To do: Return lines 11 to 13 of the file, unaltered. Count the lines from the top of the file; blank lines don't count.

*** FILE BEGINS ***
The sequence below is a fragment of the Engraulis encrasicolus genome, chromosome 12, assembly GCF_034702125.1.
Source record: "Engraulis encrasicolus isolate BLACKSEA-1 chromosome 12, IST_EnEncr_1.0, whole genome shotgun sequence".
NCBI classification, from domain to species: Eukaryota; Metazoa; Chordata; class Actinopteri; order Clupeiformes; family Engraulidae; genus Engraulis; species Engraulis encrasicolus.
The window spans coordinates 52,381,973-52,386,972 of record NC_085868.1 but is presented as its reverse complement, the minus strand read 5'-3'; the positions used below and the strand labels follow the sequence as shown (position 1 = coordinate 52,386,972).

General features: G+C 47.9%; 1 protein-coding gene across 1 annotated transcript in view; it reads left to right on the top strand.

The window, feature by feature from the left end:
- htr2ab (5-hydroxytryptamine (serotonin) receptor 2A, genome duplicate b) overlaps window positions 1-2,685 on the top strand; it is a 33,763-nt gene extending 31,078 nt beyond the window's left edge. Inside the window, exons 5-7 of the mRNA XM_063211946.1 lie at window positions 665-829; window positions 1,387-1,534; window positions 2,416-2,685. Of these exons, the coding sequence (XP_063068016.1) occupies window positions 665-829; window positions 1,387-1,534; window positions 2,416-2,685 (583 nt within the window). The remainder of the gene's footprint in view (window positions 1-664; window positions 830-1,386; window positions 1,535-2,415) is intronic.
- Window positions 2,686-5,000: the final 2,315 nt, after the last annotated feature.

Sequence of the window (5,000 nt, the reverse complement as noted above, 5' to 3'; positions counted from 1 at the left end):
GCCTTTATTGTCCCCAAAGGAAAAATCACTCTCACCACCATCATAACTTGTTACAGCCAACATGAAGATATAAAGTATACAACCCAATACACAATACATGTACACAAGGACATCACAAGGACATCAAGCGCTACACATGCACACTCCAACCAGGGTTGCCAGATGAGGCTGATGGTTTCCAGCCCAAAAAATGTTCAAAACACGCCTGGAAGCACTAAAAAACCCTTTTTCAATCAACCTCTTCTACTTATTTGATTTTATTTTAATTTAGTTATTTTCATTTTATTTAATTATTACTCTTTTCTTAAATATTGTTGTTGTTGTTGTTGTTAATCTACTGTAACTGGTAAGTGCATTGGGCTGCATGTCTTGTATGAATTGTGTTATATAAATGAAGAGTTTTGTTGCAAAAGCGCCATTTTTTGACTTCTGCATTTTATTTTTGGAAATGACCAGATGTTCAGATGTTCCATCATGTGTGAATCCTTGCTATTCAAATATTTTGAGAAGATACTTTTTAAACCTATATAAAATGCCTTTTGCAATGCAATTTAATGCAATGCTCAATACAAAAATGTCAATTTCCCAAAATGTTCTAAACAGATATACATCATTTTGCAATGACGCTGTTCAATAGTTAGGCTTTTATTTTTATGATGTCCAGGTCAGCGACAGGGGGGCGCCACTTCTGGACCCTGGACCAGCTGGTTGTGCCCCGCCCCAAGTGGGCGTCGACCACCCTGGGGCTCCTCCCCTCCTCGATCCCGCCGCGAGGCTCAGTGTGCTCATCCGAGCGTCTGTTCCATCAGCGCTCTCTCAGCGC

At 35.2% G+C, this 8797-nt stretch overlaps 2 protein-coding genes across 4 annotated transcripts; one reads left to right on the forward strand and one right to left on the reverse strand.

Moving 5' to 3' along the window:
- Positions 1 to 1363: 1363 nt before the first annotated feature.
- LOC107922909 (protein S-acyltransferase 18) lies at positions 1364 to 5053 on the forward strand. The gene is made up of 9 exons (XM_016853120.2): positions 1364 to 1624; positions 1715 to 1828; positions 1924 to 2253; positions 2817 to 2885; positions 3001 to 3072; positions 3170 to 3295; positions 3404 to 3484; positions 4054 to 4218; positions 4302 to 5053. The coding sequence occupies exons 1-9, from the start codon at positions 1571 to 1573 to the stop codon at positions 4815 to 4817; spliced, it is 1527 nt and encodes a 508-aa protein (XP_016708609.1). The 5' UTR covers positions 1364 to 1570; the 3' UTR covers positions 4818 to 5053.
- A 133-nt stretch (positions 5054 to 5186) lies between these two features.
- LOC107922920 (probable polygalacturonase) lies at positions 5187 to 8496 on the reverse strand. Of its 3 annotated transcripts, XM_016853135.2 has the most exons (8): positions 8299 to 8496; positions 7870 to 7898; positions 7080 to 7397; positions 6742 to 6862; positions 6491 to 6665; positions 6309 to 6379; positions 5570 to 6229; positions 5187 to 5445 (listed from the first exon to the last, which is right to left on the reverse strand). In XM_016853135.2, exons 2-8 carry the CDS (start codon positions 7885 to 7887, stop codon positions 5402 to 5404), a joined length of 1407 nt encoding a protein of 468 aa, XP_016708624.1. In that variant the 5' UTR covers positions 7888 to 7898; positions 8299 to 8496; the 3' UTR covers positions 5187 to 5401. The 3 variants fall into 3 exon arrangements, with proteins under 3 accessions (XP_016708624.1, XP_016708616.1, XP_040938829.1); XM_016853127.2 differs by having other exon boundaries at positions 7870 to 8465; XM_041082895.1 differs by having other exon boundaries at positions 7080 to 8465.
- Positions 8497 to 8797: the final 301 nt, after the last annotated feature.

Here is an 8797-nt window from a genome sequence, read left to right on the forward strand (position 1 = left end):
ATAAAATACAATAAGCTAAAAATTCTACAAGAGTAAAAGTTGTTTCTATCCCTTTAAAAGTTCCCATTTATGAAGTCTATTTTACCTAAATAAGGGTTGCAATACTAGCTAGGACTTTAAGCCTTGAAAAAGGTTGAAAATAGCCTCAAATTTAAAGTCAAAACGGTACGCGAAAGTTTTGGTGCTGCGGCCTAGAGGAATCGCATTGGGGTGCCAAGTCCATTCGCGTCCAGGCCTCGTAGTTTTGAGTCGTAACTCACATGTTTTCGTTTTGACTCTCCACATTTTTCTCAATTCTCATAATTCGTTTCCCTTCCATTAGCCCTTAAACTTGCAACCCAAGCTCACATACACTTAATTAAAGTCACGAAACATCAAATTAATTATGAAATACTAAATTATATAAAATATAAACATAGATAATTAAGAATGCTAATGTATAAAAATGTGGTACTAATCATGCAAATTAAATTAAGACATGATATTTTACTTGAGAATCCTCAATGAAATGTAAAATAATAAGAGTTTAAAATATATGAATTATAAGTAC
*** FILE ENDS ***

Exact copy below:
At 35.2% G+C, this 8797-nt stretch overlaps 2 protein-coding genes across 4 annotated transcripts; one reads left to right on the forward strand and one right to left on the reverse strand.

Moving 5' to 3' along the window:
- Positions 1 to 1363: 1363 nt before the first annotated feature.